Let's consider a scenario when your Mac won't turn on. You can force shut down your Mac by holding the power button and rebooting your Mac by pressing T on the keyboard.
Step 3. If you see a Thunderbolt or FireWire icon on the screen, it means the Mac is in Target Disk Mode.
Boot M1 Mac Into Target Disk Mode
One piece of information you should know is that there is no Target Disk Mode on Apple silicon Mac. The Target Disk Mode is replaced by Share Disk (or Mac Sharing Mode), a new option on M1 Mac. Similarly, M1 Mac Target Disk Mode offers a way to access the startup disk of your Mac from another connected Mac.
Step 1. Connect the Apple silicon Mac to the second Mac with a suitable cable as mentioned above: a USB, USB-C cable, Thunderbolt 3, or Thunderbolt 4 (MacBook Pro 2021).
Step 2. Hold the power button to close your Mac until you see the Loading startup options.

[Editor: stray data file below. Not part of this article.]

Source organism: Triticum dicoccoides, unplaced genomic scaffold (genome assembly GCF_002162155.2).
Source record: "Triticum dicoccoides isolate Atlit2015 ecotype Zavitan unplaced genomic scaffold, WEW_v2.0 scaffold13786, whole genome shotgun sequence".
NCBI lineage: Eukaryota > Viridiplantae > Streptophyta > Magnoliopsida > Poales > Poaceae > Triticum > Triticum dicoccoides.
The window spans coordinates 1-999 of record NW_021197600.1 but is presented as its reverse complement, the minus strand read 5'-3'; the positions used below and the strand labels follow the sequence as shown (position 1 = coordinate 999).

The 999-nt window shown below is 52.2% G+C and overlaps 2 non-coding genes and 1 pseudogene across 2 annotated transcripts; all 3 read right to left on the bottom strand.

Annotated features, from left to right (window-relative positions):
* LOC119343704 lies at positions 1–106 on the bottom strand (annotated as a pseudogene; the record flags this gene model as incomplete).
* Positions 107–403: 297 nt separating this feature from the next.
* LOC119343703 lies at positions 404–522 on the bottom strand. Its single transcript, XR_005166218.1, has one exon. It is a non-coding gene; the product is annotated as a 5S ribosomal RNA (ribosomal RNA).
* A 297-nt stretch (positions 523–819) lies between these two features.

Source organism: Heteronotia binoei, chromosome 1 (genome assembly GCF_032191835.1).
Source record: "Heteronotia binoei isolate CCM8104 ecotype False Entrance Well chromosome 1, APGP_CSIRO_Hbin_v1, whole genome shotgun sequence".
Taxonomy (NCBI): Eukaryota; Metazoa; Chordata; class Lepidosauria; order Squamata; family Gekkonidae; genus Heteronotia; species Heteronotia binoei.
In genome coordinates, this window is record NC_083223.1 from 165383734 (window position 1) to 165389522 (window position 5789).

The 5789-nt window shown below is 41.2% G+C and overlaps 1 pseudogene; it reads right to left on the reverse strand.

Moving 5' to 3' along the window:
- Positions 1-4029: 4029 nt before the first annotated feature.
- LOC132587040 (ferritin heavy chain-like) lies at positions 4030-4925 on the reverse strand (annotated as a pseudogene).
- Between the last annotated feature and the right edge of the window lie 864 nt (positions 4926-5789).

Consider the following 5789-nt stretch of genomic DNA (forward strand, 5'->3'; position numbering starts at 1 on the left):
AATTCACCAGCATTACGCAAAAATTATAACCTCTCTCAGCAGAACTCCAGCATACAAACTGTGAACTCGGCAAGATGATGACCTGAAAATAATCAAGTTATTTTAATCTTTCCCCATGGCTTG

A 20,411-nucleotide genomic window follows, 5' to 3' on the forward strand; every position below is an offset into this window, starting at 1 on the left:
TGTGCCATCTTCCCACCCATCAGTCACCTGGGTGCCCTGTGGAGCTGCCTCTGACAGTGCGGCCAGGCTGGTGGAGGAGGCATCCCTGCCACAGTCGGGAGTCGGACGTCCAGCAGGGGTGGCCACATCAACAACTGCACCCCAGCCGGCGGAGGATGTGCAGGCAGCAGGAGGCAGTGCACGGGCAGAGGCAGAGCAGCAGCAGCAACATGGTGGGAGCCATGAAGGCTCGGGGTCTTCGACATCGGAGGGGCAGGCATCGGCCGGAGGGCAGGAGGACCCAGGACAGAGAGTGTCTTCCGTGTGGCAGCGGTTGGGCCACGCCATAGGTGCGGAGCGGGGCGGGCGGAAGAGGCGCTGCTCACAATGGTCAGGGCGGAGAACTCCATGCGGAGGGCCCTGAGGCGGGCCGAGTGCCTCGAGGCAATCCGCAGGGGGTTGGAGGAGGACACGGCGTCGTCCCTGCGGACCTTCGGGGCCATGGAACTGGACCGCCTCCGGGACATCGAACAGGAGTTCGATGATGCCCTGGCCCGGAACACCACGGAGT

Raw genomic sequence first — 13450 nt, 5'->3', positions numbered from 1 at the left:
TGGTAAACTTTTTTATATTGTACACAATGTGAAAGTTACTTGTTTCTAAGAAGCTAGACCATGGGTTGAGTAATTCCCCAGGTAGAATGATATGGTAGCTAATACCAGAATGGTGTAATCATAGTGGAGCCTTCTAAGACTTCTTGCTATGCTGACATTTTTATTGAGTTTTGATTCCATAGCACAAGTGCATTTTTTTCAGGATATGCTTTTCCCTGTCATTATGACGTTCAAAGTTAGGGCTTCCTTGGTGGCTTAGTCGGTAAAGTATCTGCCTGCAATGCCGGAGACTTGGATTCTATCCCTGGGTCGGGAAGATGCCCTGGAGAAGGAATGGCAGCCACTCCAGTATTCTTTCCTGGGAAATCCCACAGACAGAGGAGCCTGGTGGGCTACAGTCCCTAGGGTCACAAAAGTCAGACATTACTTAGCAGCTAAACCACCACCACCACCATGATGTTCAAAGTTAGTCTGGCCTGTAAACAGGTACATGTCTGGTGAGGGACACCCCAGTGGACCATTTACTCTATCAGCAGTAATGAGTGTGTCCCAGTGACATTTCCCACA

Step 3. Click "Options" and "Continue" with the administrator account password.
Step 4. Select "Utilities" to go to "Share Disk", choose the Disk or volume you want, and click the "Start Sharing" option.
Step 5. On the second Mac, follow the sequence to click "Finder", "Locations", and "Network".
Step 6. In the Network window on the second Mac, double-click your M1 Mac sharing Disk or volume, click "Connect As", and select "Guest" in the window, then click "Connect".
How to Transfer Files Using Target Disk Mode on Mac
Once you enter Target Disk Mode on Mac, it's easy to quickly transfer data between two Macs, as Target Disk Mode supports higher transfer speeds than traditional external drive transfers.
Go to the Desktop for Intel Macs and drag the files to move like any other external drive.
You should open Finder and go to Network on the host computer for Apple silicon Macs. Find your target Mac and double-click to open it. Transfer files back and forth as usual. Eject the disk once finished.
How to Get Out Target Disk Mode on Mac
You only need to shut down the Mac and remove the cable to stop the Target Disk Mode on an Intel Mac.